“A father and his two teenage daughters find themselves hunted by a massive rogue lion intent on proving that the Savanna has but one apex predator.” Director: Baltasar KormákurWriters: Jaime […]
“A father and his two teenage daughters find themselves hunted by a massive rogue lion intent on proving that the Savanna has but one apex predator.”
Director: Baltasar Kormákur
Writers: Jaime Primak Sullivan, Ryan Engle
Staring: Idris Elba, Leah Jeffries, Iyana Halley, Sharlto Copley
Release Date: August 19, 2022
It’s a monster movie. The plot is simple, and that is for the best.
Beast is a very entertaining movie, and part of the reason is that it is incredibly unrealistic. Idris Elba as Dr. Nate Samuels called up Kaya Scodelario to ask about her character Haley from Crawl (2019) and how she was able to survive being mauled by human-hungry alligators. Dr. Nate Samuels is jumped on, tore at and bitten by a killer lion. Yet, somehow, he is able to climb out of whatever trouble he finds himself in. It is all part of suspension of relief needed in a monster movie like Beast. You need to be able to live with that to enjoy the movie.
The one aspect you don’t need to enjoy is the family angle. Dr. Nate Samuels has two young daughters he wants to reconnect with, and we are reminded constantly that he has lost their trust and their family dynamic is broken. The older daughter Meredith goes full sassy teenager bringing up her gripes with her dad at the worst possible time, whether it be at dinner on the first night of vacation or in a car being preyed upon by a tiger. The plot point is forced, as are the visual dreamscapes Samuels takes part in. Sorry not sorry, but we only know about Mrs. Samuels through dialogue and photographs she took before she was sick. I can bow to crazy suspension of disbelief when it comes to the lion related moments, but throwing in fantastical ghosts for morale rejuvenation is a step too far.
Yet still, even with that big caveat, this movie still works. Baltasar Kormákur directs a fast paced (sometimes too faced) monster movie that uses a creature not often portrayed in a terrifying sense. Beast does not linger the majesty of the creatures. The references of poachers is not too big of a shadow over the simplicity of the story. Beast doesn’t take it self too seriously, which is arguably the most important trait to have when making a movie like this.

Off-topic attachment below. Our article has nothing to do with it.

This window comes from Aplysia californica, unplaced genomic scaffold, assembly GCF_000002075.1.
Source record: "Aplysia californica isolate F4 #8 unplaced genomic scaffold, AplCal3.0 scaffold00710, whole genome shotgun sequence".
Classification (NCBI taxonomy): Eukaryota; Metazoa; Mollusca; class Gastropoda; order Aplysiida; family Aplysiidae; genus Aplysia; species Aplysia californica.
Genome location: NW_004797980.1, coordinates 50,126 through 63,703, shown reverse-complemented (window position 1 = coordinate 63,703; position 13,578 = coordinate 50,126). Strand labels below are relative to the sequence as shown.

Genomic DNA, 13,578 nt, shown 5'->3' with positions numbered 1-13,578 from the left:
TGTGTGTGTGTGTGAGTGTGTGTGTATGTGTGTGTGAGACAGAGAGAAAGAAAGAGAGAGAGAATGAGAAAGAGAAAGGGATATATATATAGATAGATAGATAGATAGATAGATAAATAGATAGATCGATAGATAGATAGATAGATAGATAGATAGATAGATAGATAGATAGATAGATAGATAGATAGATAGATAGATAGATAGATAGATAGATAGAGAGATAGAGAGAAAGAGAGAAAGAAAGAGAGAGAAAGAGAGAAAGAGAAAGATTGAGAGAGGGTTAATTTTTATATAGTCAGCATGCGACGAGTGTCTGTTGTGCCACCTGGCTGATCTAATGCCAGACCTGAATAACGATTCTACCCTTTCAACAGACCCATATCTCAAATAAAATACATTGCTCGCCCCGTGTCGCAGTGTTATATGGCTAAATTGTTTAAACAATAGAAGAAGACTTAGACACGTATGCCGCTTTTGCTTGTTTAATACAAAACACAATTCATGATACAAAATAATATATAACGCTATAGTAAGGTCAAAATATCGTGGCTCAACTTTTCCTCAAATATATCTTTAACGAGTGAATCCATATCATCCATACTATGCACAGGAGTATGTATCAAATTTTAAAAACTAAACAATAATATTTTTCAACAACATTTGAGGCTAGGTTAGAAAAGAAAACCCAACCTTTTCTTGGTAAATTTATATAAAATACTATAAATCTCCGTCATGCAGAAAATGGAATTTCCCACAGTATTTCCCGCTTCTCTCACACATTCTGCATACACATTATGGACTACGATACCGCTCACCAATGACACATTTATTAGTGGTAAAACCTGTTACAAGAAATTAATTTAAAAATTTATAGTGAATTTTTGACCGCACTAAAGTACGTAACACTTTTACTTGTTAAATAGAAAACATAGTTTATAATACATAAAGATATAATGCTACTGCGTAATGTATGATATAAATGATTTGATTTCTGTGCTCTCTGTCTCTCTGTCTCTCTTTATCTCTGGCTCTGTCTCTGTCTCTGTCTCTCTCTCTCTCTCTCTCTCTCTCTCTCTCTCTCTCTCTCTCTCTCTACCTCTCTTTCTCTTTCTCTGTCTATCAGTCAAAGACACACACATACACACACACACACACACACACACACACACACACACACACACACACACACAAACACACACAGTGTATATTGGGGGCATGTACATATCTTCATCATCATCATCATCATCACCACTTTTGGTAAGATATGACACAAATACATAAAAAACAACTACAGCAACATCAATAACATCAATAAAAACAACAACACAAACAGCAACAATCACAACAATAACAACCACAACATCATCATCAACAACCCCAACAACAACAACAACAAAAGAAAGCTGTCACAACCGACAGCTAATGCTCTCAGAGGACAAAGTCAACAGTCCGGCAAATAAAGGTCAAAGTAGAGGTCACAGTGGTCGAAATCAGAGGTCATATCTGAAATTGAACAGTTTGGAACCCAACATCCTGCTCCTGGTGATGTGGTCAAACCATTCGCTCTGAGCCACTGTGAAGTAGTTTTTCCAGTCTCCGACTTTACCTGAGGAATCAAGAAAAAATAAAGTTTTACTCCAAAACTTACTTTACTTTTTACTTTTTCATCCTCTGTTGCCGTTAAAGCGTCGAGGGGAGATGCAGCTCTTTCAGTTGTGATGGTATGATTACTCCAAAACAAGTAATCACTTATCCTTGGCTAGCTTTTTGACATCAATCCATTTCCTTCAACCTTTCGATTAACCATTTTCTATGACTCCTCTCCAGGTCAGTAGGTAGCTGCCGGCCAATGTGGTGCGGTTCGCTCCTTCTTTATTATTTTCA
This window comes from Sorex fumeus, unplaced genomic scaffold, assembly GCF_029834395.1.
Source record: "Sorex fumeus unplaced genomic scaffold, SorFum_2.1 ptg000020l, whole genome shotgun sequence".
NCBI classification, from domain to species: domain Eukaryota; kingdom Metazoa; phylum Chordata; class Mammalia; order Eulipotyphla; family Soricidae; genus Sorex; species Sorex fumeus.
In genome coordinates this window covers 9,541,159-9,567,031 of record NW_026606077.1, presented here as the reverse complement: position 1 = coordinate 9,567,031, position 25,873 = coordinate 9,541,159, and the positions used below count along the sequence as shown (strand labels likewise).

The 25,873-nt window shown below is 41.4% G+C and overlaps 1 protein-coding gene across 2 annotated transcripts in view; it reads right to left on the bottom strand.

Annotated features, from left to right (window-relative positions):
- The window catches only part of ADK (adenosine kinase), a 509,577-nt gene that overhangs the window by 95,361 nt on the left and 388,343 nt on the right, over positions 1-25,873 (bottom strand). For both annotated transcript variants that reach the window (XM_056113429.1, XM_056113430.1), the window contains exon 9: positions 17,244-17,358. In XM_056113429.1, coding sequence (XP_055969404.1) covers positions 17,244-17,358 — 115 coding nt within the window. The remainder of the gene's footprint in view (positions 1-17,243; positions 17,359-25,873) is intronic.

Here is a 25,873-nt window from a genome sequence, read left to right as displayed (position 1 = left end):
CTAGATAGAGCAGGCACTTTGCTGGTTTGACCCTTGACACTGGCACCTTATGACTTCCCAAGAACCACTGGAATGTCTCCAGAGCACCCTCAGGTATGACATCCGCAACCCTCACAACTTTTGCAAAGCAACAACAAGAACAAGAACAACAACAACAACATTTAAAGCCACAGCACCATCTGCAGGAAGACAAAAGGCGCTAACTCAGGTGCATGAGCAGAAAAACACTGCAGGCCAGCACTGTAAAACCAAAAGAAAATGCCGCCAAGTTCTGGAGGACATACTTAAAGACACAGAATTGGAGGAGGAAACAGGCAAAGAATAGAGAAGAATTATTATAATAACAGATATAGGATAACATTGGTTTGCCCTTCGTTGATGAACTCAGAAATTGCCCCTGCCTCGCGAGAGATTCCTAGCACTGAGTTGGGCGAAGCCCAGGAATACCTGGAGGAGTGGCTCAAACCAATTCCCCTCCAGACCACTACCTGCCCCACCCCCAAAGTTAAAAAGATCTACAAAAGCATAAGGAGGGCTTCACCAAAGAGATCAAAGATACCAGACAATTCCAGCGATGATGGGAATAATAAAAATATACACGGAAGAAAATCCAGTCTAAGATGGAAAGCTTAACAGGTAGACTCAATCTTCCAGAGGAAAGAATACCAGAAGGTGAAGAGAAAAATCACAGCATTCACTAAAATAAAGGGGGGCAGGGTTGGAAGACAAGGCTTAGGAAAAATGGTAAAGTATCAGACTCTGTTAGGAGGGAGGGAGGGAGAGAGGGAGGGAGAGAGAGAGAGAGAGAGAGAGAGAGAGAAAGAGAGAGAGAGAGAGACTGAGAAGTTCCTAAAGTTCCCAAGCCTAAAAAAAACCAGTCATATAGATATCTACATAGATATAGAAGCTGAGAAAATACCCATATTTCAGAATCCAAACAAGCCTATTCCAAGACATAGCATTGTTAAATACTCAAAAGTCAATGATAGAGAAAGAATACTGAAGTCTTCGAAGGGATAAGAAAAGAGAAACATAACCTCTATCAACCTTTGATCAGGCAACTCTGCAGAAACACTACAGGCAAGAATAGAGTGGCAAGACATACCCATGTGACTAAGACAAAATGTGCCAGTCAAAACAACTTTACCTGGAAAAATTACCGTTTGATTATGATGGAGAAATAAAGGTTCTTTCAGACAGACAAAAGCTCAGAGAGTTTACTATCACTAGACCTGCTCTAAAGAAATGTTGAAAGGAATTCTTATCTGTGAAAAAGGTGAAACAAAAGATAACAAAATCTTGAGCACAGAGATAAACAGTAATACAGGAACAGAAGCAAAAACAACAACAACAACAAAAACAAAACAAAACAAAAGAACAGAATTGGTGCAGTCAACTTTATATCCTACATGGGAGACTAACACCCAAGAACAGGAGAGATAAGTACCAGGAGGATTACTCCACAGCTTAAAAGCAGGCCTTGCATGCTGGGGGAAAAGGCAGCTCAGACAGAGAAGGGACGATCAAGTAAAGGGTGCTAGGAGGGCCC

Beast hits the monster movie formula. Set the scene with a Jurassic Park-esq beginning with the beast killing victims out of sight. The danger level is set which means it’s time to set the stakes with a family and two young kids. Children have to be in trouble, you know that is the rule. Oh, we need a hunter/ranger type character that knows the landscape and sees the likable side of the monsters? You are damn right we do. Now it is time for the beast. Get it in different environments, but always from it from worm-angle to make it look as large as possible. There needs to be a near-death experience for the monster, but evil always survives, leading to one final showdown where our hero must face off against the aura of pure primal violence. For an extra dose of flavoring, have nature itself be part of the final result in order to emphasize that it’s the laws of the jungle that moderate everything.
Beast is exactly what I expected from when the first trailer dropped. Idris Elba took the paycheck, and all the power to him. Good for him. In all honesty, I wish more movie stars made movies like this. Beast is an elevated version of something that Sylvester Stallone would star in. Elba, rather than inserting himself in unnecessary areas, just rode the wave and enjoyed the environment.
STANKO RATING: B- (3.0/5)
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